I’m saddened to say the wonderful trilogy known as The Lord of the Rings did not enter into my world until the ripe age of twenty years old. I did not start by reading the books either, it all began with Peter Jackson’s beautiful portrayal in the medium of film, which is phenomenal, but there is so much more detail and description within the pages that Tolkien originally wrote. At this moment, I still have yet to finish the series, but there is a reason why I have decided to post this now.
Levi the Poet, which was highlighted in the previous post, has a track on his album, Correspondence (A Commentary), called Hallowed Art, Hollow Artist, Hope (Commentary) in which he discusses J.R.R. Tolkien’s views on Christianity within stories, as well as how it relates to his very own album he is commentating on. He begins the track with a quote from Tolkien himself:
“The Evangelium has not abrogated legends; it has hallowed them, especially the “happy ending.” The Christian has still to work, with mind as well as body, to suffer, hope, and die; but he may now perceive that all his bents and faculties have a purpose, which can be redeemed. So great is the bounty with which he has been treated that he may now, perhaps, fairly dare to guess that in Fantasy he may actually assist in the effoliation and multiple enrichment of creation. All tales may come true; and yet, at the last, redeemed, they may be as like and unlike the forms that we give them as Man, finally redeemed, will be like and unlike the fallen that we know.”
Fairytales & Mythical Lands
J.R.R. Tolkien was close friends with the famous writer of the The Chronicles of Narnia series, C.S. Lewis. Both are now known as prolific writers of their mythical series, and C.S. Lewis has a plethora of theological books such as Mere Christianity and a collection of essays know as The Weight of Glory, along with many more. J.R.R. Tolkien was a devout Roman Catholic, and his beliefs played a crucial role in the conversion of C.S. Lewis from atheism to Christianity. Their religion is essential to note, when talking about their writings, because it influenced their writings, especially within their mythical series, but the pair seemed to disagree on how to allow their writing to be influenced by their religion. Tolkien had some quarrels with Lewis’ infusion of Christianity into his Narnia series. He felt that it was trying to beat the reader over the head about the theological theme that Lewis was attempting to portray. Tolkien believed that “if Christ was alive inside of him, then Christ would be seen through him regardless of whether or not he crowbarred the name if Jesus into his writing a thousand times to prove it to be true.” (Hallowed Art, Hollow Artist, Hope) That is not to say that Lewis did that himself, but it is clear to see that the creation narrative is within the Narnia narrative and Tolkien does not agree with the balance Lewis chose. Overall, the mythical fantasies created by them are beautiful in and of themselves, but each of their stories points beyond itself to an even more unfathomable beauty.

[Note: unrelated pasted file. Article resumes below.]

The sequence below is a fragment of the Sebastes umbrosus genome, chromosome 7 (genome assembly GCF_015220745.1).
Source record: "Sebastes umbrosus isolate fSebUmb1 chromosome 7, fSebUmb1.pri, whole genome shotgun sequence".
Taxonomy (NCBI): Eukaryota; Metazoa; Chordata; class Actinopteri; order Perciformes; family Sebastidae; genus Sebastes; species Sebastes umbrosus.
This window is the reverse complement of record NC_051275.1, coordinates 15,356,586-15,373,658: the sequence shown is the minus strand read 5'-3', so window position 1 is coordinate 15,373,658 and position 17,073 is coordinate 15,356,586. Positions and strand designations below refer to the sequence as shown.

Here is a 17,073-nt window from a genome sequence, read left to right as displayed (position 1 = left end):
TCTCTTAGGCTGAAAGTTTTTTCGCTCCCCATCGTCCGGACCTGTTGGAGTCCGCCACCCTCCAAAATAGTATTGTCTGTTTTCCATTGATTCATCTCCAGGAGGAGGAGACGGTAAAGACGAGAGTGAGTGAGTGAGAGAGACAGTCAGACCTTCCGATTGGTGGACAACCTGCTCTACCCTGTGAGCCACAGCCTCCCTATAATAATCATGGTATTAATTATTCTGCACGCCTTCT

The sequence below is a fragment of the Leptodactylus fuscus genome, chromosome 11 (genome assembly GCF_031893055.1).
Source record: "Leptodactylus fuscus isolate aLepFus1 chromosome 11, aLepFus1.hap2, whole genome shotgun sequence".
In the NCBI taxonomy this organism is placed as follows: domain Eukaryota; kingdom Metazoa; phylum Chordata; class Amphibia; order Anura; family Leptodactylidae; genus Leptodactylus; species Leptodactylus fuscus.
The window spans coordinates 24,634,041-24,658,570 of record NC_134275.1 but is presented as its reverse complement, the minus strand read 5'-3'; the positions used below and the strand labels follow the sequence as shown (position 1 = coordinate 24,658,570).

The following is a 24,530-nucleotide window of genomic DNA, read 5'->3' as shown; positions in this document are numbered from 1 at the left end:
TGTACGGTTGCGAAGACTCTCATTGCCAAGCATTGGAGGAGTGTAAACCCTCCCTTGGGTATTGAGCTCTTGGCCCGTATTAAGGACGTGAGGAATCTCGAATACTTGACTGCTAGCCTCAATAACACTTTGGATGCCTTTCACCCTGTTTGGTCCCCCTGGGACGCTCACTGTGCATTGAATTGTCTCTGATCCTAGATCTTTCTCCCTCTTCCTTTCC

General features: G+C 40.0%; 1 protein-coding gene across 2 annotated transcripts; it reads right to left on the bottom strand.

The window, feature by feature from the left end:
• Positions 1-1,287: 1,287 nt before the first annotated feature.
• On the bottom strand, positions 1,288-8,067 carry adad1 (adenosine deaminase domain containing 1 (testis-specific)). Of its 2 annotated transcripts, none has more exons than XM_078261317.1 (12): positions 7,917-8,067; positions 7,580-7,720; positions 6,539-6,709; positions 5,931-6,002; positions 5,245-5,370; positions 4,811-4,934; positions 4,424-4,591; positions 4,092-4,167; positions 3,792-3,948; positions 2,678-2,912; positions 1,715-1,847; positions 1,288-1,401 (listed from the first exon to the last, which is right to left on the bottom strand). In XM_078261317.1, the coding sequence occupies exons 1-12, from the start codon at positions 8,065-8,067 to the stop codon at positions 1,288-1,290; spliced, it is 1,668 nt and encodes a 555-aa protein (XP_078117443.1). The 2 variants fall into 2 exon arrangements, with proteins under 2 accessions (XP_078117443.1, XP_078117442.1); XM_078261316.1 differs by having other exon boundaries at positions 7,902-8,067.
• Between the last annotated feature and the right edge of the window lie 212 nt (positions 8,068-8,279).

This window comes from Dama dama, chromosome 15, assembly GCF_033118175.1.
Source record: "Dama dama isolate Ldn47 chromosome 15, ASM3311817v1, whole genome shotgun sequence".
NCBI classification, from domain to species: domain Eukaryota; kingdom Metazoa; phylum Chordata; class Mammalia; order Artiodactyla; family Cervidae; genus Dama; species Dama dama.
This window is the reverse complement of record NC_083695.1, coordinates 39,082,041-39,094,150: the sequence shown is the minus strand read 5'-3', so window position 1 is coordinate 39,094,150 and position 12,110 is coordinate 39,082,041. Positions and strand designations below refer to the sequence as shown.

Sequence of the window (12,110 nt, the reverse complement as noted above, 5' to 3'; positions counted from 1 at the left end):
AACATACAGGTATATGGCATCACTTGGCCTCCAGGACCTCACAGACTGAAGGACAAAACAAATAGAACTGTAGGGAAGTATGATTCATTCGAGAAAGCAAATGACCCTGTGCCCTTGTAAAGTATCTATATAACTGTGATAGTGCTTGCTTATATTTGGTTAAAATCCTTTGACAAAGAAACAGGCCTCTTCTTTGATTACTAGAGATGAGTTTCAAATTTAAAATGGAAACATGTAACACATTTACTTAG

Tolkien’s most well know series of books all take place in Middle Earth. The Lord of the Rings and The Hobbit follow the adventures of Bilbo and Frodo Baggins in the unique and beautiful, while The Silmarillion depicts the creation and history of this universe Tolkien named Eä . For many people unaware, Tolkien created this whole mythical universe fully equipped with maps and even their own unique language. Middle Earth became the peak of Tolkien’s creativity. As you look deeper and deeper into his depiction of how this imaginary universe was created and how its history has moved forward it starts to resemble something eerily similar to the creation story of Christianity.
Eru Ilúvatar – the supreme being of the entire universe (Eä) who first created Ainur, which were divine spirits, and the most powerful Ainur of all, Melkor, became evil and was eventually exiled to the Void. (Seems a tad bit similar to the God of Christianity and the story of Lucifer)
- Gandalf, Aragorn, Samwise Gamgee – unlike Aslan in Narnia, The Lord of the Rings has multiple characters that represent characteristics of Christ.
- Gandalf’s forming of the fellowship, wanderer of the land, and his resurrection are all similar to traits of Jesus.
- Aragorn, symbolizes Christians awaiting The Return of the King, because the people of Middle Earth were also awaiting the return of their king, which is Aragorn.
- Sam exudes faithfulness, much like that of Christ’s stature.
There are many more examples, but I encourage those that are still interested to keep looking into the narrative behind the great creation of Middle Earth.
Tolkien is a storyteller, and the The Lord of the Rings, The Hobbit, and The Silmarillion are masterpieces in the art of telling stories through writing. There is beauty amidst every vivid description of great ancient towns such as Rivendell, or the tale of brotherhood amongst The Fellowship of the Ring, but there may be more beauty beyond the immediate picture we get from these writings.
Dive deeper, move beyond the story to find the beauty of the whole narrative!
“We do not want merely to see beauty, though, God knows, even that is bounty enough. We want something else which can hardly be put into words — to be united with the beauty we see, to pass into it, to receive it into ourselves, to bathe in it, to become part of it.” – C.S Lewis, The Weight of Glory